The Phillies are at home for a tilt vs the Cincinnati Reds and young lefty Cody Reed. The way to target Reed is from the right side of the plate, as he demonstrates noticeable splits and is much worse vs righties. Rhys Hoskins has been tearing the cover off the ball so far this season with a batted ball profile of 257ft, 90mph avEV & 63% flyball ratio, and is a borderline must-play vs any LHP with splits of .394/.395, especially an inexperienced one such as Reed. The stack I’d recommend here is a 1-2-4-5 stack of Cesar Hernandez, Carlos Santana, Rhys Hoskins and Maikel Franco. Santana in particular is intriguing, as he is a switch-hitter who actually hits RHPs better but recently has put up a 241ft batted ball distance to go with 46% HH%.
Los Angeles Angels (@ Texas) – Opposing pitcher – Doug Fister (RHP) Vegas: 4.8
The Angels see a favorable ballpark shift and get to take on Doug Fister tonight. First off, I have to note how incredible of a start to the season that Shohei Ohtani has had so far. It’s just ridiculous, and it’s a GD crime that he isn’t able to be in the lineup tonight vs Fister because he pitched yesterday. I expect the Angels to get some decent ownership tonight (with good reason), which is why I’m recommending an unconventional wraparound stack of 1-2-3-5-9 (Cozart-Trout-Upton-Calhoun-Ryan Schimpf). I don’t need to say anything about Mike Trout, who is just bar none the best player in the game. Cozart (.370/.227) has really been hitting the ball well since moving from the Reds to the Angels, even though the results haven’t quite come as much as we’d like yet. Justin Upton is the protection that Mike Trout has always needed in that Angels lineup and hits RHP well too (.351/.237), and Calhoun is certainly always in play vs a RHP as well, being on the positive side of his splits. The last batter I want to mention is Ryan Schimpf, who homered yesterday and historically mashes RHP. He’s at the end of the lineup, so including him in an Angels stack will likely help differentiate you. He K’s a lot, but against a pitcher in Fister who doesn’t miss many bats, he should be able to get a hold of one and take it for a ride. At only 2.5K on DK and with 2b/3b eligibility, I’m even considering using him as a one-off in a couple lineups.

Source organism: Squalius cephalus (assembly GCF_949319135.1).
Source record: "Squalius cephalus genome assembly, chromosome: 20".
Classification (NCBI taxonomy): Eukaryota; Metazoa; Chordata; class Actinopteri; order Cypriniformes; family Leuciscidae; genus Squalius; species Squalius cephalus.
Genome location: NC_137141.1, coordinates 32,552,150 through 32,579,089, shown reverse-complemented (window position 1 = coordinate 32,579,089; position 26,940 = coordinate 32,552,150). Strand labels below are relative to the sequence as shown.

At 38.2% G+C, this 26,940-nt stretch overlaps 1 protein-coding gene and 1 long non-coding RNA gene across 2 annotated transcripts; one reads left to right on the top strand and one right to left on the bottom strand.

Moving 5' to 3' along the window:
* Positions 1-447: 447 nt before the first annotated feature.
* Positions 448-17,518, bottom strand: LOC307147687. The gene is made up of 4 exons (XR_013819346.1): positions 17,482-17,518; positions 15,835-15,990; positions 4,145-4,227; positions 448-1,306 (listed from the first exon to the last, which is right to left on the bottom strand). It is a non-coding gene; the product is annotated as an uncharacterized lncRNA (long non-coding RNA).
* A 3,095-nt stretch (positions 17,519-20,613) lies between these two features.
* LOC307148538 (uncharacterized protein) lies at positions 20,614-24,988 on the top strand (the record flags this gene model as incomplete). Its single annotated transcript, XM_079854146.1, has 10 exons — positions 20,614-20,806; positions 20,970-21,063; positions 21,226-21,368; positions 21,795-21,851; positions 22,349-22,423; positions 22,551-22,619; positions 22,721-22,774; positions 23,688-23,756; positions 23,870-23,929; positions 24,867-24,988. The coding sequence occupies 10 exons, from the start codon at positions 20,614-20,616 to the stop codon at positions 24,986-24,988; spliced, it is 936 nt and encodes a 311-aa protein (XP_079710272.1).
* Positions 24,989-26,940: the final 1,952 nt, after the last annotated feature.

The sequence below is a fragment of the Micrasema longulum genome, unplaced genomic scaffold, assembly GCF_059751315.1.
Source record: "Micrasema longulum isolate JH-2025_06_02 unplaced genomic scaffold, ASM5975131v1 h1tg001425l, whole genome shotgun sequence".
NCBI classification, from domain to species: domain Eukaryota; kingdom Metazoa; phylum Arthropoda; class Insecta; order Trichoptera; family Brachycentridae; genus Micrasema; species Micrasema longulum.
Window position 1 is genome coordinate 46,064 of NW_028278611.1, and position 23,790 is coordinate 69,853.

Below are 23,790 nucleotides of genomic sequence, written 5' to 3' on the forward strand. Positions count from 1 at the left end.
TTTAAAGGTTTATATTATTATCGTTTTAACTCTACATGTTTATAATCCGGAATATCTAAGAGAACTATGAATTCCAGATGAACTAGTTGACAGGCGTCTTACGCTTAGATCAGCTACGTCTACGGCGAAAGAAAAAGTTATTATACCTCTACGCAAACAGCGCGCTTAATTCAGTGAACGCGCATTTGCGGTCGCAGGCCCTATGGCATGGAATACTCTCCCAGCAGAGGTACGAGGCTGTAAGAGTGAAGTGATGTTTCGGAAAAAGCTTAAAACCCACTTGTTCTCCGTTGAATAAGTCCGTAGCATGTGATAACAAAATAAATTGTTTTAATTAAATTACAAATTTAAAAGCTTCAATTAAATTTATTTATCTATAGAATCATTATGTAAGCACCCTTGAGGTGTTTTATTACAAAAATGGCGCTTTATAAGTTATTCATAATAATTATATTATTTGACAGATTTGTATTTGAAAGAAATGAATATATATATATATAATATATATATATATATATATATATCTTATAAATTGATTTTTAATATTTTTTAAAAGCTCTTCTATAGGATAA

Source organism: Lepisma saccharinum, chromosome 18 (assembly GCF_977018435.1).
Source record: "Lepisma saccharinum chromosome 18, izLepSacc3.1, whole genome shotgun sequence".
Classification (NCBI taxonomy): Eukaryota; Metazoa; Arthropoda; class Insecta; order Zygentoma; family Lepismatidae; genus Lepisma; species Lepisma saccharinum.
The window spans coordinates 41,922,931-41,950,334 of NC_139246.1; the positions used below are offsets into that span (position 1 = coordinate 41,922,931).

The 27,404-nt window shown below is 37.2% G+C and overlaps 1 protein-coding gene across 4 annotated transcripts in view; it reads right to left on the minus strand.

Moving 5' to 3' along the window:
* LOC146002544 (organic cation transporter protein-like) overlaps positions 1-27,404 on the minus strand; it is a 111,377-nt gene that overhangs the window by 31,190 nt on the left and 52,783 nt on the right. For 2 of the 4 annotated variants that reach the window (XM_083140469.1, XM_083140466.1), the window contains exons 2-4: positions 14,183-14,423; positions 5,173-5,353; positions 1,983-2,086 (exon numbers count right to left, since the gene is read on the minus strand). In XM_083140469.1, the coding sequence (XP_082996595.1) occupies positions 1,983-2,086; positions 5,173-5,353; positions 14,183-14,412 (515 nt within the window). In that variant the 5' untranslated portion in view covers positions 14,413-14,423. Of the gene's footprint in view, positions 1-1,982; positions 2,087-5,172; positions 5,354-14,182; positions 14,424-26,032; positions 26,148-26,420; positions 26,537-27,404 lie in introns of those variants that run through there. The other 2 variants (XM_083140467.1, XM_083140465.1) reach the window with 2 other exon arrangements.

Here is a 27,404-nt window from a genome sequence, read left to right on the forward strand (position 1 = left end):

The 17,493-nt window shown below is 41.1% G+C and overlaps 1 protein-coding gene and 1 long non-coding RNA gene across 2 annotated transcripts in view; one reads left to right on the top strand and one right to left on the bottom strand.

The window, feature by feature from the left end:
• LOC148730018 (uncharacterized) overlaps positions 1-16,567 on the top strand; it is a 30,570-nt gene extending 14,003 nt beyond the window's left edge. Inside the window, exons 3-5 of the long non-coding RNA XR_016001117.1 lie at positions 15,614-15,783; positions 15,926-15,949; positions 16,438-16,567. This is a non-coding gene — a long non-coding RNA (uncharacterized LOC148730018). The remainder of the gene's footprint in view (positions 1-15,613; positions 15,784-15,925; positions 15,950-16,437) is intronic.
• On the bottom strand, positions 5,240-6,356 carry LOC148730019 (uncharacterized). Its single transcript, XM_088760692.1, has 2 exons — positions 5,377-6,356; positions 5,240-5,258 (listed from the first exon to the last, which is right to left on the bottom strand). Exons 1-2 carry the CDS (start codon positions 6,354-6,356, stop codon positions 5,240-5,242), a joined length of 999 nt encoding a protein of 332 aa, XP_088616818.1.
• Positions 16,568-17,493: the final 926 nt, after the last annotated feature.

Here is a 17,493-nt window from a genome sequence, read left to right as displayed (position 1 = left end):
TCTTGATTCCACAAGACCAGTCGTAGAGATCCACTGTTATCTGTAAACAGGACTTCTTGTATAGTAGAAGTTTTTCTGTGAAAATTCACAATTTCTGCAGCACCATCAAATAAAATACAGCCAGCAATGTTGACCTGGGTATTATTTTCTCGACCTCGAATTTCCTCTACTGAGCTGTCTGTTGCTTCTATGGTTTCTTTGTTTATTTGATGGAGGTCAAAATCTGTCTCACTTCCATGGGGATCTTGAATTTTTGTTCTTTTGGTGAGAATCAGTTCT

Atlanta Braves – Opposing Pitcher – Max Scherzer (RHP) Vegas: 2.9
Much like standing in the batter’s box facing Max Scherzer, this stack is not for the faint of heart. We know that Scherzer is one of THE top arms in the league, but he’s not infallible and if he isn’t missing bats, he can get knocked around a bit. While I wouldn’t go crazy with Braves bats, lefties can get to Max sometimes, so a mini-stack of Ozzie Albies and Freddie Freeman, or a 2-3-4 of Albies, Freeman and Nick Markakis will be super low-owned and would be the guys to get to Max if anyone does. All 3 of those guys have swung the bat well this year. Freeman’s performance against RHPs is well known (.439 wOBA/ .297 ISO), while Albies and Markakis are no slouches either (.331/.184 and .327/.100 respectively). Again, this one takes stones to play, and you’ve got to be ok with risking donuts across the board, but if they put up some crooked numbers, you’ll be way ahead of the field.